By Ann Killion
September 14, 2010

Way back in 1982, Johnny Dawkins was part of a six-player recruiting class at Duke that third-year coach Mike Krzyzewski hoped would give him a foundation for success.

Five years later, Krzyzewski's team was playing for the national championship.

"We had a great run," Dawkins said. "We accomplished a lot. On and off the court."

Dawkins enters his third season as Stanford's head coach with an incoming six-player recruiting class, considered one of the best in the country. He's not making any comparisons, not yet.

But he knows firsthand what one recruiting class can do.

"I've been a part of such a class," he said. "Everyone develops differently. When you're depending on freshmen, it's a process."

Dawkins' Stanford tenure has been a learning process. He took over from Trent Johnson, who departed for LSU after a 28-8 season in 2007-08. Johnson has, for the most part, continued the Stanford winning tradition honed under Mike Montgomery.

In his first year, Dawkins went 20-14 and finished ninth in the Pac-10. In Year Two, he went 14-18 and finished ninth again, but felt -- because of changes that strengthened his staff -- that his team was better positioned.

The Pac-10 is predicted to have another down year, coming on the heels of last season's disappointment. But even in a league of opportunity, young Stanford still may struggle to make an impact.

Dawkins loses Landry Fields, who led the Cardinal in almost every category and was one of the top ten scorers in the country.

"We absolutely can't replace Landry Fields," Dawkins said. "He did everything for us on and off the court. We're going to try to fill that void by committee."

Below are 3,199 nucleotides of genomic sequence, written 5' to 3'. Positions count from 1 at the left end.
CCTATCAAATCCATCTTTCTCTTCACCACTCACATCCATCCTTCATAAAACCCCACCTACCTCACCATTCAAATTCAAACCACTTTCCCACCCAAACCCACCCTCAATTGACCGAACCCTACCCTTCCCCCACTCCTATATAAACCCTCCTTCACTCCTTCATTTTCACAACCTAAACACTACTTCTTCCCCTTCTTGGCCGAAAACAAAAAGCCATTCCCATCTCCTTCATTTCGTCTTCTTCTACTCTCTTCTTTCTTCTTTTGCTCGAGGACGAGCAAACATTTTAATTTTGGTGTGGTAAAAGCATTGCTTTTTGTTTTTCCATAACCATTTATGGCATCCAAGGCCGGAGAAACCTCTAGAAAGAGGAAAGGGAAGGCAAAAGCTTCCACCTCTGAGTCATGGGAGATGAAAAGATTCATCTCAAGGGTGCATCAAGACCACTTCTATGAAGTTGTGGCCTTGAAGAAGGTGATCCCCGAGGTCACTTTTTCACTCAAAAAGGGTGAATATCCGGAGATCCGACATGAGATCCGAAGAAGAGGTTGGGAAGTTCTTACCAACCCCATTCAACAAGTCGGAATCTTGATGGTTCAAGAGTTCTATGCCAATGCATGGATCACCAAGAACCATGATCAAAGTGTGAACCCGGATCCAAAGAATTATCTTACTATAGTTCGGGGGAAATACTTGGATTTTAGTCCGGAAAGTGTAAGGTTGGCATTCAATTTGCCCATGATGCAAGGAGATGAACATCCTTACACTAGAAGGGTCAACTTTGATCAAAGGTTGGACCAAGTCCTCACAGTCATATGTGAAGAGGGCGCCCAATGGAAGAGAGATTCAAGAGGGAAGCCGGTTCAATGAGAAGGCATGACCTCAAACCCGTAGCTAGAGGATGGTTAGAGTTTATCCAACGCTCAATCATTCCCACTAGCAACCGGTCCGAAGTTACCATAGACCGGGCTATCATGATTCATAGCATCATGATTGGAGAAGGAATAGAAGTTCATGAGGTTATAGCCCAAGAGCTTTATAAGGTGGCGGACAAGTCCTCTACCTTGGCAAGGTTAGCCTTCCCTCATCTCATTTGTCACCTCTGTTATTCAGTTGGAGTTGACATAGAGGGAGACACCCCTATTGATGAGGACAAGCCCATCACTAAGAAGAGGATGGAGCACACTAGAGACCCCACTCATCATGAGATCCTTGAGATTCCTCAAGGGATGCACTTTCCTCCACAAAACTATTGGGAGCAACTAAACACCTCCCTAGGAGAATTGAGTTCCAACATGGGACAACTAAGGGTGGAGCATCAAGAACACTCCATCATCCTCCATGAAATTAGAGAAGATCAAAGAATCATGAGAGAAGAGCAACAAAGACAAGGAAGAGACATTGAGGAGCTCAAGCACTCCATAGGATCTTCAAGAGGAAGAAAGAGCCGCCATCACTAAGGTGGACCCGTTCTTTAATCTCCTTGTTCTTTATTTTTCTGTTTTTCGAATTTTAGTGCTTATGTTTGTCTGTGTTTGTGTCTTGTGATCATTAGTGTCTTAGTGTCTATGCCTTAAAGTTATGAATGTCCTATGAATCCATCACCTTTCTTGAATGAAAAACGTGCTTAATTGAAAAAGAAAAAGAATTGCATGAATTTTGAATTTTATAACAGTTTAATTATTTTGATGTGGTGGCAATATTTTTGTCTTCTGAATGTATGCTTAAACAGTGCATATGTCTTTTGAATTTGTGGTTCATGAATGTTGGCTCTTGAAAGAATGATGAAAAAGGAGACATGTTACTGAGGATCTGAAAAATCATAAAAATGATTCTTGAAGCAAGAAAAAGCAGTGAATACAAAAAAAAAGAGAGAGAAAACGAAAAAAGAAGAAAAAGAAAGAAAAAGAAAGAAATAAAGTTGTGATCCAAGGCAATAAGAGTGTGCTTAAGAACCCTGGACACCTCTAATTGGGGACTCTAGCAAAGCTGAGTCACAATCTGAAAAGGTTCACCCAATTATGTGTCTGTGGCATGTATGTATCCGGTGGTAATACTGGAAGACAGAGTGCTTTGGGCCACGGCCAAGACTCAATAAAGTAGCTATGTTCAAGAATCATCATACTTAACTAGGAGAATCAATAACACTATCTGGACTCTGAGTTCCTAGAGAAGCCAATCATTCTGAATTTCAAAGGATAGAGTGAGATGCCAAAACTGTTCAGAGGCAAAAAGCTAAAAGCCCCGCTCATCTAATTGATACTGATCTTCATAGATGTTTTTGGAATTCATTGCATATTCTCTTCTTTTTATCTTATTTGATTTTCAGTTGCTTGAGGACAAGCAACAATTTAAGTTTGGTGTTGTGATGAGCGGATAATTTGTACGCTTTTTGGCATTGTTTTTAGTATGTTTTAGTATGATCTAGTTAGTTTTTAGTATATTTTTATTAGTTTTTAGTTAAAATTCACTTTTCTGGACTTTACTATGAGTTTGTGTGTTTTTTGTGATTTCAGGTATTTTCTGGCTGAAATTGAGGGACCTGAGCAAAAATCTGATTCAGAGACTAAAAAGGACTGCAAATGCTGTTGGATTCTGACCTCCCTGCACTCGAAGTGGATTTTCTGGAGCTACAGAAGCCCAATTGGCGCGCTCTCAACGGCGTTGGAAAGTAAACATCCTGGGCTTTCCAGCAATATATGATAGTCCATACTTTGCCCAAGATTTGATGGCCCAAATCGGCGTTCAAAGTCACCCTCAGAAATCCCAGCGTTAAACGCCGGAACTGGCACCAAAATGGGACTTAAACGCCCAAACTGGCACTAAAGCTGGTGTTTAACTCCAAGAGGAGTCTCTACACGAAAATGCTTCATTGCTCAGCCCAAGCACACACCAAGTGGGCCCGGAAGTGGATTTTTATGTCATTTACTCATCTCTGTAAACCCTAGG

Among the void-fillers will be junior guards Jarrett Mann and Jeremy Green (Green led the team in three-pointers). Some of the heralded incoming freshmen will also be called upon. Dawkins' recruiting class is headlined by Dwight Powell, a 6-foot-10 forward out of Toronto.

"He's very long, really versatile," Dawkins said. "He can be as good as he wants."

But Dawkins isn't sure exactly what he has or how they'll play together. In today's college basketball universe, a top recruiting class usually brings several players who already have an eye on the NBA. Stanford still may be the exception to that rule.

"All of the kids we recruited are driven to be successful student-athletes," Dawkins said. "I don't think they're coming in with any preconceived notions that they'll be gone in one or two years. You can't predict what opportunities a player might have. But they have all expressed that they want to be a part of the university."

Though plenty of Stanford coaches over the years have grated against the university's admission standards, Dawkins' Duke background helped prepare him for the hurdle. The hardest thing is finding the athlete who can get into Stanford. The easy part is that once a coach has found that athlete, the interest is usually mutual.

"They're usually already interested in an institution like Stanford," Dawkins said. "They've been raised to aspire to high academic standards."

And, because of that mindset, those players may be less inclined to jump to the NBA at the first opportunity.

So Dawkins may get a chance to grow this recruiting class and see if the group can turn into something special. Just like his own class did, three decades removed.

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